Lessons from the Fledgling Author: Beginning of the End

It has been two great weeks. I am up to nine Beta Readers! Yay! None of them have finished yet, but I am really looking forward to their comments, insights and criticisms.

Two weekends ago, I had the good fortune to be invited by Joe Follansbee to his “Carbon Run” book launch. I had never attended one before, so it was good to see what kinds of things one would expect from such a party. I will be presenting one soon. There were several published authors in attendance. While I did not meet everyone, I was introduced to K C Blackbyrn who recently published her first novel, “Stirring Power.” We had a great discussion about editing, editing, editing.

The best part of the afternoon was reconnecting with Elizabeth Guizzetti, author of “The War Ender’s Apprentice” (new on Kindle), “The Grove,” “Other Systems,” “The Light Side of the Moon,” and “Famine Lands: The carp’s eye.” I know her from Two Hour Transport, where she occasionally reads, and many writing panels she has been on at various conferences around Seattle. Much to my surprise, she offered to read Tishta and provide critical feedback. She followed through during the week. This week, I have been reviewing great feedback to incorporate into the book. I cannot thank her enough.

Some of the feedback from Elizabeth confirmed what I already suspected: the beginning moves too slowly, indicating there are scenes that should be cut; I describe where people are looking far too often; I overuse certain words, like just, up, down, and very, to name a few—for some of the ones Elizabeth pointed out, I have already made edits to cut back on them, but apparently, even what is left is overdone.

More importantly, she pointed out how obvious it was that I did not invest myself in the character who dies. I think I did not want to deal with the grief I knew would come if I let myself love her. One of my new tasks is to write her backstory, and learn to love her. Then, I will be prepared to rewrite her story in Tishta.

Elizabeth also helped me see where my story falls into stereotypical female responses under stress. I have some changes in mind to fix that for some of the things my lead warrior, Gillan, does to respond to her grief. I think this will greatly improve the story and the character.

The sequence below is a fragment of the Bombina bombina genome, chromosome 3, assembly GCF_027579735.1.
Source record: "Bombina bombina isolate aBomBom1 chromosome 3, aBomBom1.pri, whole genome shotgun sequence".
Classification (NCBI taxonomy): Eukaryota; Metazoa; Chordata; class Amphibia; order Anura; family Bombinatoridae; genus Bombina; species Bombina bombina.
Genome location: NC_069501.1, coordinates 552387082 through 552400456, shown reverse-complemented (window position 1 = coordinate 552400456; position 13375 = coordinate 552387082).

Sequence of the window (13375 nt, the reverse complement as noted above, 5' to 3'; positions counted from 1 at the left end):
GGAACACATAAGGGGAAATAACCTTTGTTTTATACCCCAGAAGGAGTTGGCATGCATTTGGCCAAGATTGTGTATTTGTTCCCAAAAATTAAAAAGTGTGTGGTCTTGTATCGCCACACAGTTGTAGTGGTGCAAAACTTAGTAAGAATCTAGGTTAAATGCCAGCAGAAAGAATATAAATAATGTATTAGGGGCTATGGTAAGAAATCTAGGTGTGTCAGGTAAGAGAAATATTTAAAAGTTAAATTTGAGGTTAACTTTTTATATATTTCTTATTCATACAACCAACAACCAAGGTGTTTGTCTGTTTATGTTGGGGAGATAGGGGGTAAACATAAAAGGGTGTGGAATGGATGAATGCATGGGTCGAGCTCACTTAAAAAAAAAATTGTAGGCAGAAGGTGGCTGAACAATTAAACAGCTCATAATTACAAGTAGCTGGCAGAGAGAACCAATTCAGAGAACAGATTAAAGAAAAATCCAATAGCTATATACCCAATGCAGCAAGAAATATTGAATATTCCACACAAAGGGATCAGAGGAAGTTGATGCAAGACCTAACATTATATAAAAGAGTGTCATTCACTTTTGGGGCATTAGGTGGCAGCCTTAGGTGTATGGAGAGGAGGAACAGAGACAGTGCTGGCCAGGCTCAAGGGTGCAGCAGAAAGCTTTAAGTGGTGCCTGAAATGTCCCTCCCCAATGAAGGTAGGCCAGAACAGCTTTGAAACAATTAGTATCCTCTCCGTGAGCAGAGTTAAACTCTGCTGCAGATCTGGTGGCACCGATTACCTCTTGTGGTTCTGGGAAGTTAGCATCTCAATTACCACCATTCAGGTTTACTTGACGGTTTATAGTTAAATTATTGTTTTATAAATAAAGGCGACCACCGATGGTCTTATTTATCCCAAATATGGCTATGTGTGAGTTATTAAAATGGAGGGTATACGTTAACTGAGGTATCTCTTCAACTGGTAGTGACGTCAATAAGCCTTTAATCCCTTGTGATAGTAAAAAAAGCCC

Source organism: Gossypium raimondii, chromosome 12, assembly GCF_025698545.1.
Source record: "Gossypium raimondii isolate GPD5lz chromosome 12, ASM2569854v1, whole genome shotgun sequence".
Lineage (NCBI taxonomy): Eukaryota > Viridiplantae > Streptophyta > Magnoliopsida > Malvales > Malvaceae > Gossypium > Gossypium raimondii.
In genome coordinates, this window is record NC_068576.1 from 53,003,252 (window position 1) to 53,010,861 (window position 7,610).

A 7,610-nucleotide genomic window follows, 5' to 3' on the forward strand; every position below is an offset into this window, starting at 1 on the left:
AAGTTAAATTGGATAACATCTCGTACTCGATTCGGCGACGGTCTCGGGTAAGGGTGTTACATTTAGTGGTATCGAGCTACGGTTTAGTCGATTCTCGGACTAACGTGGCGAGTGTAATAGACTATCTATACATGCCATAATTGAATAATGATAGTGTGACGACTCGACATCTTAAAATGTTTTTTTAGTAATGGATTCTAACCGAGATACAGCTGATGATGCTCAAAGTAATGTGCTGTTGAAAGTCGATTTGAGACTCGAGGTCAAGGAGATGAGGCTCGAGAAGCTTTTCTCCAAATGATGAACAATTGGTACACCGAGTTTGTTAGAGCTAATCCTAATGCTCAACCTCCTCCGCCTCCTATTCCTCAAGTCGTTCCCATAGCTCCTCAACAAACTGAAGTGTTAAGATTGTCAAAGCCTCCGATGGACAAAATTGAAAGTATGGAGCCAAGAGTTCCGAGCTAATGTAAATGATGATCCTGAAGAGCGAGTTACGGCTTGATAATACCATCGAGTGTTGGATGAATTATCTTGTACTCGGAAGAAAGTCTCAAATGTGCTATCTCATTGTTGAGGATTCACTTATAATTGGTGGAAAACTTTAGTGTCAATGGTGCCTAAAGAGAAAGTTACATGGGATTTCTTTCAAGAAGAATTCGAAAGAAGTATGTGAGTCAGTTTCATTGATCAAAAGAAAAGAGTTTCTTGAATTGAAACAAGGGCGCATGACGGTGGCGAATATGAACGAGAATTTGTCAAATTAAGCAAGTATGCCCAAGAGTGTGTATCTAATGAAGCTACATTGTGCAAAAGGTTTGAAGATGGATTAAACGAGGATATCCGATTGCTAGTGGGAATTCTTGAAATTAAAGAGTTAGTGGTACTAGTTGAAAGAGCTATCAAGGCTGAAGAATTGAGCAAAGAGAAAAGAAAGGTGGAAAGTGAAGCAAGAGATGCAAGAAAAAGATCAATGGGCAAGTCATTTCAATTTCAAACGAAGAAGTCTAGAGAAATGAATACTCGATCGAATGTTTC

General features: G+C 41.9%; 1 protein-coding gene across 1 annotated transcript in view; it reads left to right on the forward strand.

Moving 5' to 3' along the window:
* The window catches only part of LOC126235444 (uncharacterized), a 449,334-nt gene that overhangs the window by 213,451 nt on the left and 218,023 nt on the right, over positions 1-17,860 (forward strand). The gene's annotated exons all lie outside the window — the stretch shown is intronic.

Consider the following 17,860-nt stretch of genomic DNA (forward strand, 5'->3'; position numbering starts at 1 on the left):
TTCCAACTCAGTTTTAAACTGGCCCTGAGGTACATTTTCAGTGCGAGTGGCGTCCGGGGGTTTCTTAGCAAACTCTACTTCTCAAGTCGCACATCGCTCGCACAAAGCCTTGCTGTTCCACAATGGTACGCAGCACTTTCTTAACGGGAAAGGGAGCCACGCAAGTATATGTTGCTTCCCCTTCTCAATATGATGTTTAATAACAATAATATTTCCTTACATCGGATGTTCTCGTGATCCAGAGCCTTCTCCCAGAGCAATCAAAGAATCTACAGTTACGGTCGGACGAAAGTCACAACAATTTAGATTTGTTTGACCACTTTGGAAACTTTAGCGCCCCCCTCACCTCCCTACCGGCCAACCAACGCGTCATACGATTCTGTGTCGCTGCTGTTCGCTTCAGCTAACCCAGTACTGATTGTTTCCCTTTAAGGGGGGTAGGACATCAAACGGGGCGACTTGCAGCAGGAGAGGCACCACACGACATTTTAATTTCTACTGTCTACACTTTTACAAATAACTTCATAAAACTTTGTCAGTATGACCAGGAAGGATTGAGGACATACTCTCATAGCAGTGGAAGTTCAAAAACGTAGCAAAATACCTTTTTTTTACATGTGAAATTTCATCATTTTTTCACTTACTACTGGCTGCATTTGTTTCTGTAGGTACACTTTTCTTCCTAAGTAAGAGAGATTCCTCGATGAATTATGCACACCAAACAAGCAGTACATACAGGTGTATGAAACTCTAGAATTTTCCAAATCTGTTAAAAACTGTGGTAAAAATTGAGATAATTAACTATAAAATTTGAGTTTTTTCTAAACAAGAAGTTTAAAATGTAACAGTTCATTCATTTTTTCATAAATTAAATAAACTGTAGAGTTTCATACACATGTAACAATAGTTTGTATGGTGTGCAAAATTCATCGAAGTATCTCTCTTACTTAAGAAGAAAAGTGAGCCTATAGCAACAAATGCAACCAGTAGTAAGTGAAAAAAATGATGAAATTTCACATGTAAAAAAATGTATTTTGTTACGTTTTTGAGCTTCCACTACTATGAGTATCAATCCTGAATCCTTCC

In the mean time, two more beta readers joined my group. Maybe at least a few of them read the book and give me some feedback. I am hoping to garner more insight into the story and the characters. I gave my readers a deadline of Thanksgiving to return feedback. My plan is still to publish by the  end of the year. It will be a tight schedule to review the feedback and re-edit the book in a month, but I will give it my best shot.

I think this last month away from the book has been a good thing. Hopefully, I will read it with fresh eyes when I again dive into editing. It has been hard not to do this, especially after receiving the feedback from Elizabeth, but I think it is important.

I have been researching how to self edit and publish online. One video by Ellen Brock suggested that, even if you do not write from an outline, it is a good practice to outline your story. She says it will assist in finding the scenes, or even chapters, that do not move the story forward. For every scene, she looks for the Goal, the Conflict and the Outcome. Every scene. I am going through my book to create this now. Fortunately, Scrivener has a synopsis built right into the editor—and they show up as cards in the Corkboard view—so, I am writing these notes in the synopses. I am already finding a lot of scenes where I cannot define the Conflict. I think this technique will be invaluable in discovering the scenes that can be cut, especially from Parts One and Two.

I am really looking forward to this next edit. In the meantime, I have gone through the book to document how far the group travels. My first shot at drawing the world—beyond the rough sketches I needed to try to keep track of them—has shown me places where the world is either too big or too small. I will make adjustments in the story to accommodate a more perfect world. The other part of drawing my world is ensuring the places they do not visit fit in to my vision for the rest of the complete story arc, which is spread out over at least four more books.

In completing this first book, I have been forced to include many of the elements I will need from this story to support the following stories. It has made writing this book take longer, but I believe it will make the entire story arc more consistent, and the following books easier to write.

I should return to doing my book things now.

Copyright ©2014-17 Ramona Ridgewell. All rights reserved.


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